- actual intake
- signs of GI function
what is the tpn advancing guidelines?
- start at 30 cc/hr
- advance 20-25 cc/hr q every 12 hrs
- (q 12-24 hr in icu)
- start slow!!
what are the advancement guidelines for ppn?
- start at half the goal rate
- advance to goal after 12 hrs
- max dextrose at 10% and AA at 4%
what are complications associated with pn?
- electroltye imbalance
- mechanical issues (power die)
- liver problems
- under/over feed
- refeeding syndrme
- gut bacterial translocator
what is the etiology of hyperglycemia?
- increases CHO
- high steriod doses
- overfeed total kcal
- insulin in tpn bag
what is rebound hyperglicemia?
can happen with abrupt stopping of tpn, need to ween off tpn
what are important things about refeeding syndrome?
- can occur thru pn, enteral, etc
- labs show low PO4, MG, CA, K, high BG
- due to cell uptake of increased CHO
- people can die from low PO4+ MG= cardio death
what patients are at risk for re-feeding syndrome?
- classic kwashiorkor
- chronic malnutrition/underfeed
- chronic alcoholism
- morbid obesity
- unfed 7-10 days
how do you prevent refeeding syndrome?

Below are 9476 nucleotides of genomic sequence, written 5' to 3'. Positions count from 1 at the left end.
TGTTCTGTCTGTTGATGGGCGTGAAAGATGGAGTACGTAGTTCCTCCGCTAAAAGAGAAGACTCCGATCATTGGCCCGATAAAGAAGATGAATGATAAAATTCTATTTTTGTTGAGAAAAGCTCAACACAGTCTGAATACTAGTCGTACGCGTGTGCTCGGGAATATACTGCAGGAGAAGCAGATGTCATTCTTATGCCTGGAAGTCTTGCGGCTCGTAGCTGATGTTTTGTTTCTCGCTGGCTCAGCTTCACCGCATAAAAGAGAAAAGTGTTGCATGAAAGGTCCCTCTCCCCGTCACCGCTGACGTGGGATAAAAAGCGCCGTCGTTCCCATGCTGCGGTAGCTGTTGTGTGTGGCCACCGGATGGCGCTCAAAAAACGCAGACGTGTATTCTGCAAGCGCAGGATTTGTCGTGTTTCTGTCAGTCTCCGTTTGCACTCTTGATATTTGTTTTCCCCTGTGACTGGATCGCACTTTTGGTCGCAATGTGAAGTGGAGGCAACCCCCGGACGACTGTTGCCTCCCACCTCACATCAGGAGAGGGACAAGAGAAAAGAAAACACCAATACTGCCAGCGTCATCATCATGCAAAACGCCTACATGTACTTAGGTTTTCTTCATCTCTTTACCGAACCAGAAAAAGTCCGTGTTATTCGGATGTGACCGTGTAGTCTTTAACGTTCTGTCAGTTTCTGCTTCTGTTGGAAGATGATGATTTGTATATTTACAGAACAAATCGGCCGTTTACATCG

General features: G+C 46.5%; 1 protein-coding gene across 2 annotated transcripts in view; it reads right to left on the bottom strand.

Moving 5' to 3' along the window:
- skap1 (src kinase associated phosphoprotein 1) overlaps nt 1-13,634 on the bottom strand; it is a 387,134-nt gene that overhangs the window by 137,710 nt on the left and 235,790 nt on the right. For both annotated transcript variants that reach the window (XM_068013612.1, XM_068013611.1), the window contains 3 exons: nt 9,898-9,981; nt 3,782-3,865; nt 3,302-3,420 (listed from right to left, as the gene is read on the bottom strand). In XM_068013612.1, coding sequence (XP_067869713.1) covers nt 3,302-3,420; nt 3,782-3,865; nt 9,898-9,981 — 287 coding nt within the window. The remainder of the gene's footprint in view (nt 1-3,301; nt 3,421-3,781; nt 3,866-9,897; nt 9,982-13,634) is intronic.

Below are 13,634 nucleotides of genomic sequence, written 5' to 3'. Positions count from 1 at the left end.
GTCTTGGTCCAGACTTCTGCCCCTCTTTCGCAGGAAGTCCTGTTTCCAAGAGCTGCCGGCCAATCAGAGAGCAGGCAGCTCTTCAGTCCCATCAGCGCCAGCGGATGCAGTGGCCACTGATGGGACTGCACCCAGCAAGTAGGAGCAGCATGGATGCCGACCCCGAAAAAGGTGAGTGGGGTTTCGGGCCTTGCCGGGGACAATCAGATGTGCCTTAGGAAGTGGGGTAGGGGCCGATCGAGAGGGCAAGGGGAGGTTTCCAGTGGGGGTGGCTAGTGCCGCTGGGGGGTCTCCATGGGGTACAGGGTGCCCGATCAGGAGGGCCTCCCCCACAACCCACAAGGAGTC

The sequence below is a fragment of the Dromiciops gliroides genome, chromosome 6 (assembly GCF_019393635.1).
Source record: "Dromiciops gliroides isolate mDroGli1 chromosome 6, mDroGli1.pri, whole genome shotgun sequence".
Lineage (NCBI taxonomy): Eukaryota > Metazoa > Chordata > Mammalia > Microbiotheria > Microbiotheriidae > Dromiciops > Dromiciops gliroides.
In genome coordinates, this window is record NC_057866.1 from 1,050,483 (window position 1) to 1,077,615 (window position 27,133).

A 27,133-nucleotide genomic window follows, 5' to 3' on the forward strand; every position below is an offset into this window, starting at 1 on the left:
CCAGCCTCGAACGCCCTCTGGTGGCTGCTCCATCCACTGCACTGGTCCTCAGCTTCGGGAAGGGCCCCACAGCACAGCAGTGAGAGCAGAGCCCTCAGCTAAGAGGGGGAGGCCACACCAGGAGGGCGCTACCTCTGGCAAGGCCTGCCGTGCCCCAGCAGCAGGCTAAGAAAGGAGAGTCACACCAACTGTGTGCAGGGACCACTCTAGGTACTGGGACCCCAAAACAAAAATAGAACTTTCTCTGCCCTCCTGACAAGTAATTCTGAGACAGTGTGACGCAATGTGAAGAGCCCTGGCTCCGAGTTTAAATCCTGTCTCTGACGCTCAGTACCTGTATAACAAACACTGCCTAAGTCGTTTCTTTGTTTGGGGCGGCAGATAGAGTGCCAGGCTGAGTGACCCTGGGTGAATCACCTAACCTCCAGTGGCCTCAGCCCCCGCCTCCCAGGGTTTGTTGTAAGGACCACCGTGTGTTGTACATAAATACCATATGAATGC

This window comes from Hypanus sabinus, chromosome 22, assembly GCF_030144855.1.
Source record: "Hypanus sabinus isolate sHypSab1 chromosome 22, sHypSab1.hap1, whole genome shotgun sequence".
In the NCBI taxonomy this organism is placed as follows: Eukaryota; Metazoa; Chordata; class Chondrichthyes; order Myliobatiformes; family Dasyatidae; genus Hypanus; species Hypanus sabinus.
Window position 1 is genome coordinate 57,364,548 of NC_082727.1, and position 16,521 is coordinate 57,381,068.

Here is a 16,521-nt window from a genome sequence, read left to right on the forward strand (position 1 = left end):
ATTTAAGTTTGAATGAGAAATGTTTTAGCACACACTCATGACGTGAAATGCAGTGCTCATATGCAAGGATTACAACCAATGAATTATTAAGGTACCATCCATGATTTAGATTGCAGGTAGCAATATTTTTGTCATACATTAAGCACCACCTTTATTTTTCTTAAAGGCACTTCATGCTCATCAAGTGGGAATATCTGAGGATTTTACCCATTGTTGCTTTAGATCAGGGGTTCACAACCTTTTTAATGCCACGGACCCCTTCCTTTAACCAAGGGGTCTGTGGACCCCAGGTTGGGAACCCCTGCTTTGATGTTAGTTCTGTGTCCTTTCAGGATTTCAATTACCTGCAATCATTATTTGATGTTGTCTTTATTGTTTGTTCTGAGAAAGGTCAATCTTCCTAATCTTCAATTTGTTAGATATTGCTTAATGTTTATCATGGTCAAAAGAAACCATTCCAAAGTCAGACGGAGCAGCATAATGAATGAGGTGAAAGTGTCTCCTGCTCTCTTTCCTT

- be aware of signs within 24 hrs
- recognition of patients with risk
- do lab tests
- re-feed slooww
what are the infectious and mechanical complications?
- line sepsis
- venuos thrombosis
- vein/ line occulusion
- pump problems
what are hepatic complications?
what are some important things about fatty liver?
- happen within 2-3 weeks of TPN- with overfeeding
- labs show increase LFTS
- return to normal after stop tpn, or modify delivery
what are the etiologies/implications of fatty liver?
- too much: kcal, glucose (more than 5mg/kg/min), fat
- EFA and carnitine deficient
what are some important things about cholestasis?
- etioligy unknown
- stones cause blockage in liver
- increase billi, and alk phos in labs
how would you prevent/manage hepatic condidtions?
- limit CHO (5 mg/kg/min)
- dont overfeed
- used mixed fuel source
- carnitine supplement
- find other causes
- use GI
- cycle tpn and lipids
why would you use cyclic/intermittent pn?
- allow motility
- lessens load on organs
- allow adminster blood products
what are benefits of enteral nutrition?
- more physiologic
- maintain gut
- provide glutamine
- avoid complications with pn
- less $$$